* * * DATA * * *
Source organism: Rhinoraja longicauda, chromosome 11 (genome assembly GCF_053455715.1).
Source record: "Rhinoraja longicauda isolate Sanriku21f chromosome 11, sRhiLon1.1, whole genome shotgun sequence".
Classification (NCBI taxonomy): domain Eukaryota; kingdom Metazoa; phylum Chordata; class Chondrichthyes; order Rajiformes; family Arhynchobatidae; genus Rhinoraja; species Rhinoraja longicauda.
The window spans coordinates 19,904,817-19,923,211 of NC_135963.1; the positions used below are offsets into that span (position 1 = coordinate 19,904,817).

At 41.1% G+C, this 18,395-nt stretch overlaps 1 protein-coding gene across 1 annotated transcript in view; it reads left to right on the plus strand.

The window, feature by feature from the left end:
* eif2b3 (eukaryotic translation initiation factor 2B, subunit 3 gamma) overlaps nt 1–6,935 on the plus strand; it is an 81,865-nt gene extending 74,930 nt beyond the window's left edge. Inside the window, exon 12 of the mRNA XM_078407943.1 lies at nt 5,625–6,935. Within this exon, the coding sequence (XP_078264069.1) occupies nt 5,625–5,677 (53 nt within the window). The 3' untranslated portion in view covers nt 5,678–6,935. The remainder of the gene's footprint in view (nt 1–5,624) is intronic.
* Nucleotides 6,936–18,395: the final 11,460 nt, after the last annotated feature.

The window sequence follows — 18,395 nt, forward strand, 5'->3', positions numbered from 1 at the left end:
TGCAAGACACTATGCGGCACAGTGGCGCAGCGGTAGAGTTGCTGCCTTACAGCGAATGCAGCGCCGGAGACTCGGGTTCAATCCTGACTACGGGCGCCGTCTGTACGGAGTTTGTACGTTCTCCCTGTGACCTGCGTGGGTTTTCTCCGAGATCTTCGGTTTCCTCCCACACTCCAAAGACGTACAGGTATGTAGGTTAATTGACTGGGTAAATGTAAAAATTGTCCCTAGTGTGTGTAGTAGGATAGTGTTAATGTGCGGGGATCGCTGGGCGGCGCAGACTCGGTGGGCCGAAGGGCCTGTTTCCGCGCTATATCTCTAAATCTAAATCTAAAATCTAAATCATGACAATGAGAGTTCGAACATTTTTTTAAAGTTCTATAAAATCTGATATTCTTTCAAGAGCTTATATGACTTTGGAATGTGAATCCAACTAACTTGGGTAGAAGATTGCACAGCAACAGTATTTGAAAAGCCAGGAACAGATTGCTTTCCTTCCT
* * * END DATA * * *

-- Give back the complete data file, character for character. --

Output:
Source organism: Rhinoraja longicauda, chromosome 11 (genome assembly GCF_053455715.1).
Source record: "Rhinoraja longicauda isolate Sanriku21f chromosome 11, sRhiLon1.1, whole genome shotgun sequence".
Classification (NCBI taxonomy): domain Eukaryota; kingdom Metazoa; phylum Chordata; class Chondrichthyes; order Rajiformes; family Arhynchobatidae; genus Rhinoraja; species Rhinoraja longicauda.
The window spans coordinates 19,904,817-19,923,211 of NC_135963.1; the positions used below are offsets into that span (position 1 = coordinate 19,904,817).

At 41.1% G+C, this 18,395-nt stretch overlaps 1 protein-coding gene across 1 annotated transcript in view; it reads left to right on the plus strand.

The window, feature by feature from the left end:
* eif2b3 (eukaryotic translation initiation factor 2B, subunit 3 gamma) overlaps nt 1–6,935 on the plus strand; it is an 81,865-nt gene extending 74,930 nt beyond the window's left edge. Inside the window, exon 12 of the mRNA XM_078407943.1 lies at nt 5,625–6,935. Within this exon, the coding sequence (XP_078264069.1) occupies nt 5,625–5,677 (53 nt within the window). The 3' untranslated portion in view covers nt 5,678–6,935. The remainder of the gene's footprint in view (nt 1–5,624) is intronic.
* Nucleotides 6,936–18,395: the final 11,460 nt, after the last annotated feature.

The window sequence follows — 18,395 nt, forward strand, 5'->3', positions numbered from 1 at the left end:
TGCAAGACACTATGCGGCACAGTGGCGCAGCGGTAGAGTTGCTGCCTTACAGCGAATGCAGCGCCGGAGACTCGGGTTCAATCCTGACTACGGGCGCCGTCTGTACGGAGTTTGTACGTTCTCCCTGTGACCTGCGTGGGTTTTCTCCGAGATCTTCGGTTTCCTCCCACACTCCAAAGACGTACAGGTATGTAGGTTAATTGACTGGGTAAATGTAAAAATTGTCCCTAGTGTGTGTAGTAGGATAGTGTTAATGTGCGGGGATCGCTGGGCGGCGCAGACTCGGTGGGCCGAAGGGCCTGTTTCCGCGCTATATCTCTAAATCTAAATCTAAAATCTAAATCATGACAATGAGAGTTCGAACATTTTTTTAAAGTTCTATAAAATCTGATATTCTTTCAAGAGCTTATATGACTTTGGAATGTGAATCCAACTAACTTGGGTAGAAGATTGCACAGCAACAGTATTTGAAAAGCCAGGAACAGATTGCTTTCCTTCCT